Some banks try to nurture sustainability use cases with ‘fit for purpose’ ESG data feeds, but this results in vertical data silos. A horizontal, internal ESG data utility and service addresses inconsistencies and reduces the need to data-manage future ESG use cases from all parts of the bank. Integration with other non-financial data and the client/product perimeter is key.
2. Harmonize reporting standards and simplify disclosure requirements:
Multiple guidelines and their enhancements over the years have only complicated the ESG disclosure ecosystem. A harmonized, universal, simplified and industry-specific list of screening factors, and a disclosures and measurement methodology, will help banking move forward. Look for ecosystem partners that can provide support and leverage best practice use cases.
3. Scale with AI:
Advanced AI allows banks to build robust in-house ESG data capabilities. It can, with a high degree of accuracy, extract, structure and synthesize text, tables and charts from unstructured disclosure reports at speed and scale. By applying a custom natural language processing (NLP) pipeline and its self-learning algorithms, data from industry reports, home pages and other digital sources can be translated into meaningful binary key performance indicators. Natural language generation (NLG)/NLP identifies and summarizes best practices and other relevant insights, reducing manual effort by nearly 60 percent.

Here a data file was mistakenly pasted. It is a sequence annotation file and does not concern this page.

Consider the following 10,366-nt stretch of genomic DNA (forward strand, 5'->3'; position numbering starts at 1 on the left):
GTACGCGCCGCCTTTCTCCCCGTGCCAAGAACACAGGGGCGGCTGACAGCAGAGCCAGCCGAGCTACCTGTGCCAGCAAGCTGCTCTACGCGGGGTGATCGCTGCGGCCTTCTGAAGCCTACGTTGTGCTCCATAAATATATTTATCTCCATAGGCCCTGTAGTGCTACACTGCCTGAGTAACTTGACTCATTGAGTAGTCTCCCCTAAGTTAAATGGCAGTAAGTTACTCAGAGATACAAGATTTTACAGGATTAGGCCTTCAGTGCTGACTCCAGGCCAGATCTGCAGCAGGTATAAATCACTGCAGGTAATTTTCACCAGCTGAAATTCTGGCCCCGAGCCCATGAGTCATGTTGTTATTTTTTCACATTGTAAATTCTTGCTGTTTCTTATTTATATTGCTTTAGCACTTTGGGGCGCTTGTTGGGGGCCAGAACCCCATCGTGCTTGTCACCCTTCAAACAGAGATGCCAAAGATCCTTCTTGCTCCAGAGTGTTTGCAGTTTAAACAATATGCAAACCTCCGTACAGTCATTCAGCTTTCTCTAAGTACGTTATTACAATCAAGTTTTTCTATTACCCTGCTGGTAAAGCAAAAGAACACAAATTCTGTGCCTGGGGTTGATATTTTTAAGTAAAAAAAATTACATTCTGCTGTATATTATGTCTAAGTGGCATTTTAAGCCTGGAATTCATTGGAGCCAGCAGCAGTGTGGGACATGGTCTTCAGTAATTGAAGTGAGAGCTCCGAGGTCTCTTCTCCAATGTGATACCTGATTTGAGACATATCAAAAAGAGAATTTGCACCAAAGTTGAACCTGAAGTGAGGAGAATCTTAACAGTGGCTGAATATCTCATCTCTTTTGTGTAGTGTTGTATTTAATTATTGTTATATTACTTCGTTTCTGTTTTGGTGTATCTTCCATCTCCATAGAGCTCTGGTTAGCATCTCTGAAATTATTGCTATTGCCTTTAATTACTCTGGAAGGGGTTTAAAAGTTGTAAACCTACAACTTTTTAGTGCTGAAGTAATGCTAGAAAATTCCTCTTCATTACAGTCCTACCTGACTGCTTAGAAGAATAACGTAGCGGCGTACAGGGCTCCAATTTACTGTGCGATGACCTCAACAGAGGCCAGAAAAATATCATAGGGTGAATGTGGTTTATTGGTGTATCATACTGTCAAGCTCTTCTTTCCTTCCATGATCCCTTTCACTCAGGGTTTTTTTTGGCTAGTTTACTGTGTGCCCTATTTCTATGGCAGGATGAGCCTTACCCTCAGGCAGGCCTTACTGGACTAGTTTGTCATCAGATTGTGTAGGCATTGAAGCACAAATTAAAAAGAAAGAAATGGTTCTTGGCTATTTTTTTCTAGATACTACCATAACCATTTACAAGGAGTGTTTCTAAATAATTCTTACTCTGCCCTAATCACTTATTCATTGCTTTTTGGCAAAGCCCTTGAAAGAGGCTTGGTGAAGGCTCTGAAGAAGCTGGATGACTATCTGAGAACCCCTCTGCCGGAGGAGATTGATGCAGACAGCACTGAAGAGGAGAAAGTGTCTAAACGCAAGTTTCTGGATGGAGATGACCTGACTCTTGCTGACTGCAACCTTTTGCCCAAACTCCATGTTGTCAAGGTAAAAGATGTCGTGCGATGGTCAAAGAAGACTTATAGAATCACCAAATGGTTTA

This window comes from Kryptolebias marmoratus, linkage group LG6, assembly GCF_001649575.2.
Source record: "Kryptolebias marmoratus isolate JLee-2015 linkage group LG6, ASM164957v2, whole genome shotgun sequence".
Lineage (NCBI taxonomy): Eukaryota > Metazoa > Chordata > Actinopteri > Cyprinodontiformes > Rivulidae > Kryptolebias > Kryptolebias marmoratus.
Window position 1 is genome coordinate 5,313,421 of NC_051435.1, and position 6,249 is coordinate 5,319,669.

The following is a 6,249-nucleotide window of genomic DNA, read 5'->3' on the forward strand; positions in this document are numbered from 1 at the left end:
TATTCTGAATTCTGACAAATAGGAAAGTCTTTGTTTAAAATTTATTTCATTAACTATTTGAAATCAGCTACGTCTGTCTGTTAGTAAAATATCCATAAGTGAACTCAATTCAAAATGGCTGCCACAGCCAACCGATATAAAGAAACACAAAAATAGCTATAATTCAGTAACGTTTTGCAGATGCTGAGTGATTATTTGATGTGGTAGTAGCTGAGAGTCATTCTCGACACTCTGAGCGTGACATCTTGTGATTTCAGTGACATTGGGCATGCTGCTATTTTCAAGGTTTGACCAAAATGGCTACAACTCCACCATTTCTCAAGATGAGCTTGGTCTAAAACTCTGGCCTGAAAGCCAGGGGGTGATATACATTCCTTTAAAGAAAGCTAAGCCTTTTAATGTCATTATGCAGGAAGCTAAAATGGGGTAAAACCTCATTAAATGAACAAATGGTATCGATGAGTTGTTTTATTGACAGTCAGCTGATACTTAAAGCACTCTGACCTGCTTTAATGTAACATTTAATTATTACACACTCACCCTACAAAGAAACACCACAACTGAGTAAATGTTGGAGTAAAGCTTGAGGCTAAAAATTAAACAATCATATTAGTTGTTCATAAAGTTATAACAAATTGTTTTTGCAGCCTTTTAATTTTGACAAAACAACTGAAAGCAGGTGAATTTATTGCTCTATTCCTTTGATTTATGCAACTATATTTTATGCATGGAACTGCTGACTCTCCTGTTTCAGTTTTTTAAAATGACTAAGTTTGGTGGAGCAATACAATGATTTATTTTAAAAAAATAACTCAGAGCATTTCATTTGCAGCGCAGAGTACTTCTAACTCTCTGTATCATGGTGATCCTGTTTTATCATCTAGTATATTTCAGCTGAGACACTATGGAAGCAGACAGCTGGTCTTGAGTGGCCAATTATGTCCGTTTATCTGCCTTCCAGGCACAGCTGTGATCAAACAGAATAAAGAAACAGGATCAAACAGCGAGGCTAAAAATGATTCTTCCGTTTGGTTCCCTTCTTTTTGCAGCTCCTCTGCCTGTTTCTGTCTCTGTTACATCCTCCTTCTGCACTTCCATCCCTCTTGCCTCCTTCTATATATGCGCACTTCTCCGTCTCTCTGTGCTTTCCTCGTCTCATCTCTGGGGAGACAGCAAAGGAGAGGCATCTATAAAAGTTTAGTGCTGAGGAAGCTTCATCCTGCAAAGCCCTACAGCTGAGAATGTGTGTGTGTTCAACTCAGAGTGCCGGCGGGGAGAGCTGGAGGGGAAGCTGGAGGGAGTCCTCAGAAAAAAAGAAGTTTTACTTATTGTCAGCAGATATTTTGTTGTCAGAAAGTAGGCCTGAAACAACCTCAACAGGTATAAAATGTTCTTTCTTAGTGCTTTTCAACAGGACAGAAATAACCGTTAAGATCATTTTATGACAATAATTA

4. Partner with alternative data sources:
Enlist partners with deep data-gathering expertise, as well as banking industry knowledge, to enable ESG data gathering where it is not readily available and to validate the authenticity of the reported data. An example of this would be using weather data to assess air pollution at a manufacturing unit or construction site.
Banks have accepted their pivotal role in financing the sustainability agenda. Forty-three world-leading banks recently joined the Glasgow Financial Alliance for Net Zero. The industry is now at an intersection and needs to start planning for execution.
Christof Innig’s next post will explore ESG in the banking supply chain. In the meantime, read more about sustainable banking in our latest report, “Optimizing the risks and returns of climate change for banks” here.READ MORE